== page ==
prisons

ACLU wins first round in TN juvenile jailing lawsuit

News release from American Civil Liberties Union of Tennessee

NASHVILLE, Tenn. – A federal judge today granted a preliminary injunction in an American Civil Liberties Union of Tennessee lawsuit challenging the use of solitary confinement for juveniles. The injunction prohibits the county from subjecting children in its detention facility to solitary confinement as punishment while the case proceeds.

The lawsuit was originally filed on behalf of a 15-year-old pretrial detainee who was held in solitary confinement for five days at the Rutherford County Juvenile Detention Facility. It is now a class action seeking to end the practice of solitary confinement for all juveniles in the Rutherford County Juvenile Detention Facility.

“Being locked in a concrete cell alone for 23 hours a day with nothing but a mattress and a toilet can create lasting damage for a young person’s psychological, social and physical development,” said ACLU-TN cooperating attorney Mark J. Downton of Downton Clark, PLLC. “We are pleased that the court has recognized that subjecting young people to solitary confinement for disciplinary purposes is inhumane.”

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DCS turning over Mountain View juvenile penal center to private operator

The state Department of Children’s Services is moving to convert part of the Mountain View Youth penal center into a privately run treatment center, reports WBIR-TV.

Rob Johnson, DCS spokesman, stressed Thursday the Dandridge center itself will remain open. But the state argues that in its traditional role as a “secure” center for hardened juvenile offenders Mountain View is now underused. DCS announced the development Thursday afternoon.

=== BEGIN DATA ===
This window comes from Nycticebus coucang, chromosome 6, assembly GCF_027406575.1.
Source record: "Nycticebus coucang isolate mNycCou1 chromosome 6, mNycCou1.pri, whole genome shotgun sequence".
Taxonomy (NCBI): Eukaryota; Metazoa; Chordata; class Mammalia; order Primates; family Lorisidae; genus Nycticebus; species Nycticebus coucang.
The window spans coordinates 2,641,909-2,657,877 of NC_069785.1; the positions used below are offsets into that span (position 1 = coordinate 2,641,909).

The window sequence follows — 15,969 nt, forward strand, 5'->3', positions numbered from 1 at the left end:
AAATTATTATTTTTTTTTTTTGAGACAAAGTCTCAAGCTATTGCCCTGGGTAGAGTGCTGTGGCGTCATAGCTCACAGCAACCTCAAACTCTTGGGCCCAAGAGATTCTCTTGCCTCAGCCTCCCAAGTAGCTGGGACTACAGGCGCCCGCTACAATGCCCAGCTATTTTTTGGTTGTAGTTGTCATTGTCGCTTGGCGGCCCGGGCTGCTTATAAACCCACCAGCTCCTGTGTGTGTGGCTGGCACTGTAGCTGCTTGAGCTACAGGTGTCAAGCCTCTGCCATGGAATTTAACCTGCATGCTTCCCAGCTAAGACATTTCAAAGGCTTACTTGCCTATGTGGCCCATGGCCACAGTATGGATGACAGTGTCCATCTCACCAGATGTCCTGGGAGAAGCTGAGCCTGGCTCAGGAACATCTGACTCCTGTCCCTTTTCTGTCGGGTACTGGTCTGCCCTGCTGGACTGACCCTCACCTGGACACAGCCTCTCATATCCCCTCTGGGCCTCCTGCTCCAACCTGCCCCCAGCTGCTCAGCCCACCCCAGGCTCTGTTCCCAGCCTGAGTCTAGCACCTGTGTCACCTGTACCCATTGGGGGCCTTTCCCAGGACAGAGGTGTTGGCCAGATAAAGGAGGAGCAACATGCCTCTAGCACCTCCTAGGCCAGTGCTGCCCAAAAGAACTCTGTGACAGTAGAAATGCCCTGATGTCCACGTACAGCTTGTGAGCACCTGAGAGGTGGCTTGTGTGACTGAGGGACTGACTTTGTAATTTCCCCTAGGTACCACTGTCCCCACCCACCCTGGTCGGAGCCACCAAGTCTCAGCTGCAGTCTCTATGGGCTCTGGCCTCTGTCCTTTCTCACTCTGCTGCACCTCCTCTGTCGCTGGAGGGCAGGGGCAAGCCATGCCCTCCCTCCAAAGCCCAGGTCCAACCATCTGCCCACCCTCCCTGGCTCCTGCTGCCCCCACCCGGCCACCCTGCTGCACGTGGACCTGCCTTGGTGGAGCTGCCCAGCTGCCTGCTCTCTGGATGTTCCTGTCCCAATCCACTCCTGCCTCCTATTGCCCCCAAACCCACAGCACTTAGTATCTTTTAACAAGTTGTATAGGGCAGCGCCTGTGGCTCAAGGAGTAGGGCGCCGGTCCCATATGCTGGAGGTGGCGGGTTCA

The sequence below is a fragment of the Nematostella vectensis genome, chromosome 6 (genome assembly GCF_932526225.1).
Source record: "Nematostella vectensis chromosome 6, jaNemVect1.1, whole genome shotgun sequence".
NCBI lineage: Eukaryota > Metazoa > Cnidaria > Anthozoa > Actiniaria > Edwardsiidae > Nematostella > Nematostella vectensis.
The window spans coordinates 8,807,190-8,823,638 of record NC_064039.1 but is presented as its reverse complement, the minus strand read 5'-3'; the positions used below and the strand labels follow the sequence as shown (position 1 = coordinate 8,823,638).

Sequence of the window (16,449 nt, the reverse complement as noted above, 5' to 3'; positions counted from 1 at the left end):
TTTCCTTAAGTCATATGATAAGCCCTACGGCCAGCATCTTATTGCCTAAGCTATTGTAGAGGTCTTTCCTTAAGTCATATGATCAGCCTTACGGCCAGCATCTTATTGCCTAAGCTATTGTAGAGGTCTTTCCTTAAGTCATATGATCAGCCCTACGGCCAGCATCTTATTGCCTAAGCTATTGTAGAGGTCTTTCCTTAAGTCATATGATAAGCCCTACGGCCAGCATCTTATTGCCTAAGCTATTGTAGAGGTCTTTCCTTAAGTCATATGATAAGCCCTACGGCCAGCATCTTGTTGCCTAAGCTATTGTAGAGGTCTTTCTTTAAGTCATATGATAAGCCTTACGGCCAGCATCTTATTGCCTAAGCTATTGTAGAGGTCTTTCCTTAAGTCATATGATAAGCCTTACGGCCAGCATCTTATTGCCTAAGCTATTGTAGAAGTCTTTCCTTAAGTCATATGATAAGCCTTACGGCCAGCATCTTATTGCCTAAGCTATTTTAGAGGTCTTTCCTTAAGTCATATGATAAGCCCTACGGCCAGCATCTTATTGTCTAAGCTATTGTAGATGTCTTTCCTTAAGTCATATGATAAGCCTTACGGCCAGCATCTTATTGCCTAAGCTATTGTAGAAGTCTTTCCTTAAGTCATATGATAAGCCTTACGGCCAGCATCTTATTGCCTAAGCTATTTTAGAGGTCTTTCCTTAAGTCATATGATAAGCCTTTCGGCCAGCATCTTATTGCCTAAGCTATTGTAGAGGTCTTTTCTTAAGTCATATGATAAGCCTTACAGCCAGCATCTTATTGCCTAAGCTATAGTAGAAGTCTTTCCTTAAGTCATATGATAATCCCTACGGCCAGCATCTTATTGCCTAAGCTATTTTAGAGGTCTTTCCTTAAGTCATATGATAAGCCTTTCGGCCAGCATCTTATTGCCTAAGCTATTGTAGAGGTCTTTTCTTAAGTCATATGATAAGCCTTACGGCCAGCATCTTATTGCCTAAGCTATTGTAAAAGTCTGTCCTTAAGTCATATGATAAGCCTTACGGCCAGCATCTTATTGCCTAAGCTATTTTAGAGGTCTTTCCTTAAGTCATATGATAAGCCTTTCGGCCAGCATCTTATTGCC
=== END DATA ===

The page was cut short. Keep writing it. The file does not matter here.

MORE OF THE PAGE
The idea is to install a 60-bed “Level Three” center that would offer youth in custody more chances to learn job skills and get treatment. It would be “staff secure,” but would allow juveniles in custody more freedom to move around – without the perimeter razor wire that’s now in place.

Mountain View can accommodate 144 people; there are 39 there now, according to DCS.

“We have a really big need for these Level 3 beds,” Johnson said.

Mountain View is one of three such centers in Tennessee with elevated security designed to house serious offenders. In recent years, it’s been the site of escape attempts and assaults on staff members.

The trend is to de-emphasize the traditional state correction center and emphasize , when possible, more treatment-based options for juvenile offenders, according to Johnson.

Mountain View would keep a “hardware secure” area with up to 24 beds, the razor wire fence and steel doors. It would also be run by the private operator, which would lease Mountain View from the state.

…Johnson said DCS already contracts with almost 30 firms that provide services so it wouldn’t necessarily have to seek formal proposals in a bidding system for Mountain View.

Making the change, according to DCS, would free up $3 million for “prevention services” that would go to help reach young people to ensure they don’t end up in the juvenile justice system.

Note: The DCS press release is below.

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Obama commutes sentences of five Tennesseans; grants pardons to two

President Barack Obama commuted the sentences Monday of five Tennesseans jailed on drug-related charges and pardoned two others convicted of non-violent crimes, reports Michael Collins.

In all, Obama commuted the sentences of 153 people across the country, including Rodney Bates of Milan, Amilcar Butler of Nashville, Joseph Lee Gulledge Jr. of Chattanooga, Kari Nicole Parks of Bristol and Timothy Orlando Rainey of Nashville.